Ann Arbor, Michigan
Known as A2 to the locals, Ann Arbor bleeds blue and gold in honor of the hometown University of Michigan wolverines. Fall football weekends pack “the Big House” (a.k.a. Michigan Stadium) and the rest of the town with loyal fans and alums, but a thriving culinary scene, diverse cultural offerings, and outdoor recreation serve as an incentive to visit all year long.
Museum-goers have plenty to explore, from the University of Michigan’s Museum of Art and Museum of Natural History to the Ann Arbor Hands-On Museum and the Gerald R. Ford Presidential Library. The city’s many scenic trails see lots of bikes and foot traffic in the summer months, with kayaking and canoeing available on the Huron River, and a year-round lineup of festivals and events means there’s always something fun happening. Dining options span a dizzying range of cuisines, but the locally renowned Zingerman’s family of restaurants, particularly the delicatessen, are required stops for serious foodies. —Amy Lynch
Lawrence may be best known as the home of the University of Kansas, but the Haskell Indian Nations University also resides here, energizing the town with a double dose of collegiate vitality. Bookended by the Kansas River (known as the Kaw) and the Wakarusa Rives, KU Jayhawks territory encourages active visitors to come out and play with hiking and biking trails, more than 50 public parks, the South Park gazebo concert stage and late summer fields full of sunflowers.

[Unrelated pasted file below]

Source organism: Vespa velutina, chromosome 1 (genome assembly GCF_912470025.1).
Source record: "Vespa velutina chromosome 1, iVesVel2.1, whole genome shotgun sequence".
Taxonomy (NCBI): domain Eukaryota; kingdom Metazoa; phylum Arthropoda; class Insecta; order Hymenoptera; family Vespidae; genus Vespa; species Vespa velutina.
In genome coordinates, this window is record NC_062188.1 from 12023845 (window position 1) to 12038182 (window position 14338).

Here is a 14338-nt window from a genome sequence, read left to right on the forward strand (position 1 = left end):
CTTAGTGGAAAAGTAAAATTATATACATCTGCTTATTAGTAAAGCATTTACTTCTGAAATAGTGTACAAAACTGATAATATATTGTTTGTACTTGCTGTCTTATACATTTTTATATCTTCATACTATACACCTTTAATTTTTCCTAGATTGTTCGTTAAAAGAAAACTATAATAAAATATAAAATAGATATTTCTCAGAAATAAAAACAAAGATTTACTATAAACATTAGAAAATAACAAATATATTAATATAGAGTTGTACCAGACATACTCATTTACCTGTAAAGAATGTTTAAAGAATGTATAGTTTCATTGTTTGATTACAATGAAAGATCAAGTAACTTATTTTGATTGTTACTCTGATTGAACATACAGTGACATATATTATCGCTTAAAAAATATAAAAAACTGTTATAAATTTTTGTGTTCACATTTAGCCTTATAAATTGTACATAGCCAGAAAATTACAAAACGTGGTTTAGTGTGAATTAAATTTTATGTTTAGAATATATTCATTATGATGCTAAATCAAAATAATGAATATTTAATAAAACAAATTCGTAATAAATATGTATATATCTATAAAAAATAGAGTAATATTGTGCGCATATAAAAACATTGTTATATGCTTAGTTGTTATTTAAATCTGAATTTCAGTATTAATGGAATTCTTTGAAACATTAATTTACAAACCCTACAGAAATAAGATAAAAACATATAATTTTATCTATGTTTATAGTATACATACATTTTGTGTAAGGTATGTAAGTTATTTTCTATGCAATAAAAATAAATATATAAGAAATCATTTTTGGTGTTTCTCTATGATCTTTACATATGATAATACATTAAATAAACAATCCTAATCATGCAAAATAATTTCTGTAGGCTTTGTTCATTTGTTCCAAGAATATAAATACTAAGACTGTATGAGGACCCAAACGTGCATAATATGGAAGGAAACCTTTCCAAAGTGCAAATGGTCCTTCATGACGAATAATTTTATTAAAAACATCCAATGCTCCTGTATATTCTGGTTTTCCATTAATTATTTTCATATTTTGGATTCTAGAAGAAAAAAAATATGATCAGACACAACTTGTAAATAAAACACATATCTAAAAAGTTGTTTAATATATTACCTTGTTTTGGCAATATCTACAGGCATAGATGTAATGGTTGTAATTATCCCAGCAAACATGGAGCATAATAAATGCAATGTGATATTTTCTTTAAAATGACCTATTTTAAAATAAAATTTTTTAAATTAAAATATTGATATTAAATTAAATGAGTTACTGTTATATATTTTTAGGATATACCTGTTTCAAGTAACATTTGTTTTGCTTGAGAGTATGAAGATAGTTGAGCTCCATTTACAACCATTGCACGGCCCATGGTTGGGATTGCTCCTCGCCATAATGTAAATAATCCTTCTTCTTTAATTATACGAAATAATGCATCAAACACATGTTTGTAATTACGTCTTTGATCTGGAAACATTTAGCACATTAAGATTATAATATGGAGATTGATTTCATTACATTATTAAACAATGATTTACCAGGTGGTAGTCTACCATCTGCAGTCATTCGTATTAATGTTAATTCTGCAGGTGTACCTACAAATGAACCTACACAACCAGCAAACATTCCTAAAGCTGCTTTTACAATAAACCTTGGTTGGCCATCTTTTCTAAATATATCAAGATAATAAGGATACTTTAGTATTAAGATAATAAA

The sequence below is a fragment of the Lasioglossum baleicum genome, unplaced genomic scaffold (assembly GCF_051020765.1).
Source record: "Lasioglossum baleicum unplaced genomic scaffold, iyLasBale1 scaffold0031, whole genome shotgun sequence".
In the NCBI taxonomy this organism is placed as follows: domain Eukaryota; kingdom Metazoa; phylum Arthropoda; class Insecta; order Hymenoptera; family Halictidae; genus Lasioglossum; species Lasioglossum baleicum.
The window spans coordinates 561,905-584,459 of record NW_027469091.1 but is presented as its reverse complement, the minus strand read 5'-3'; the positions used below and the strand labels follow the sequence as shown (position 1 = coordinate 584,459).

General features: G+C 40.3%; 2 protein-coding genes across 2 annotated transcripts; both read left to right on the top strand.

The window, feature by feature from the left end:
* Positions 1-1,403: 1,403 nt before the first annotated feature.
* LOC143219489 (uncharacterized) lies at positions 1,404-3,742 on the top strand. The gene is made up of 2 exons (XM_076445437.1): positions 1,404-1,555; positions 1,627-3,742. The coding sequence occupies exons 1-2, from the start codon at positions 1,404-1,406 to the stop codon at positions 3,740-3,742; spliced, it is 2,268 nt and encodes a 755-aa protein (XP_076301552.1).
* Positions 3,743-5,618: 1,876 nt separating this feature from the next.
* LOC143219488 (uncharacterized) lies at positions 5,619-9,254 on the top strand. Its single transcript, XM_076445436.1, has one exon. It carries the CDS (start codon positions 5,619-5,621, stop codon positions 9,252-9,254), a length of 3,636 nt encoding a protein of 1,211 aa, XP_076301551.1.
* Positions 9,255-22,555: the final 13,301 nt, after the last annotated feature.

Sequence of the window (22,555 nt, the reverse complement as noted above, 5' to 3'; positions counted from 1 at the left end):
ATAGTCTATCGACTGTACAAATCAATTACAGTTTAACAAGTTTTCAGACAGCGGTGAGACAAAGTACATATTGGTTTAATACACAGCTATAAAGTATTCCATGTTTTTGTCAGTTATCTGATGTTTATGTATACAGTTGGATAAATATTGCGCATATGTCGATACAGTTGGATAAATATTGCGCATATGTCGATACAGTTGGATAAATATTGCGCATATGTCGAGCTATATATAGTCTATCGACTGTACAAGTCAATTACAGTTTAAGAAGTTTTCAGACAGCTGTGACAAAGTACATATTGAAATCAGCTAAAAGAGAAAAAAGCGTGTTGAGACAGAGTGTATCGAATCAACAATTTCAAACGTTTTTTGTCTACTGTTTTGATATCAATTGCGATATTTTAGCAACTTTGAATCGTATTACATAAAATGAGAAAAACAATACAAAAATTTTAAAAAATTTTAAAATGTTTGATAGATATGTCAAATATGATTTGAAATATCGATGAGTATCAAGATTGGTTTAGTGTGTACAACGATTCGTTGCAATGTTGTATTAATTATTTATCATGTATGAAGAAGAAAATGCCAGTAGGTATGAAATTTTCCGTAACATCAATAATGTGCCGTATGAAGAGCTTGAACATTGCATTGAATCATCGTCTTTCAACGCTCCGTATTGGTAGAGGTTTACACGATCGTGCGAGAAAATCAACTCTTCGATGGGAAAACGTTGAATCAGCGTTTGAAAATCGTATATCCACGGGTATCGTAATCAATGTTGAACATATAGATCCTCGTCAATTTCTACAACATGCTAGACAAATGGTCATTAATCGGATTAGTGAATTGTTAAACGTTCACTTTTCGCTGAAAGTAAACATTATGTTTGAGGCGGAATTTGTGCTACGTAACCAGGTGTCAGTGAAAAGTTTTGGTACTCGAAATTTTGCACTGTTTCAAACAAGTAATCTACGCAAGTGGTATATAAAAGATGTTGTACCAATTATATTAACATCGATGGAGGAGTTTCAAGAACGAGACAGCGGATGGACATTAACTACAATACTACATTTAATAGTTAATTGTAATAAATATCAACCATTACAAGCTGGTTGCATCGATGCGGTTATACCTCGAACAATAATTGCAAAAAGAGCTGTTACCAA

Populated with local shops, restaurants, and entertainment, Massachusetts Street (“Mass” for short) is the centerpiece of the historic downtown district. The town’s vibrant cultural offerings appeal to creative types through an expansive collection of museums, theaters, and performing arts venues. Fuel up for adventures with hearty farm-to-table fare sourced from regional food producers or authentically prepared ethnic cuisine, and wash it all down with a pint of craft beer from Free State Brewing Company. —AL
Tucked into the gently rolling hills of south-central Indiana just to the north of Lake Monroe and the Hoosier National Forest, Bloomington boasts a surprisingly cosmopolitan vibe thanks in no small part to the major presence of Indiana University. The handsome limestone campus lures alumni back often for basketball games at Assembly Hall and pints of beer at Nick’s English Hut, but even visitors without an IU connection can’t help but appreciate the Bloomington’s natural beauty and welcoming vibe. Here, diversity infuses the friendly local strain of Hoosier Hospitality with intriguing results; for example, the Tibetan Mongolian Buddhist Cultural Center and a tasty wealth of 75 international restaurants representing 18 different global cuisines.
The majestic Monroe County Courthouse anchors a walkable downtown district filled with local boutiques, eateries, brewpubs, music venues, nightlife, green spaces, and family-friendly destinations. Staying all weekend? The Graduate Hotel on Kirkwood Avenue (open since late 2018) offers overnight accommodations steeped in Hoosiers history. —AL
Ithaca, New York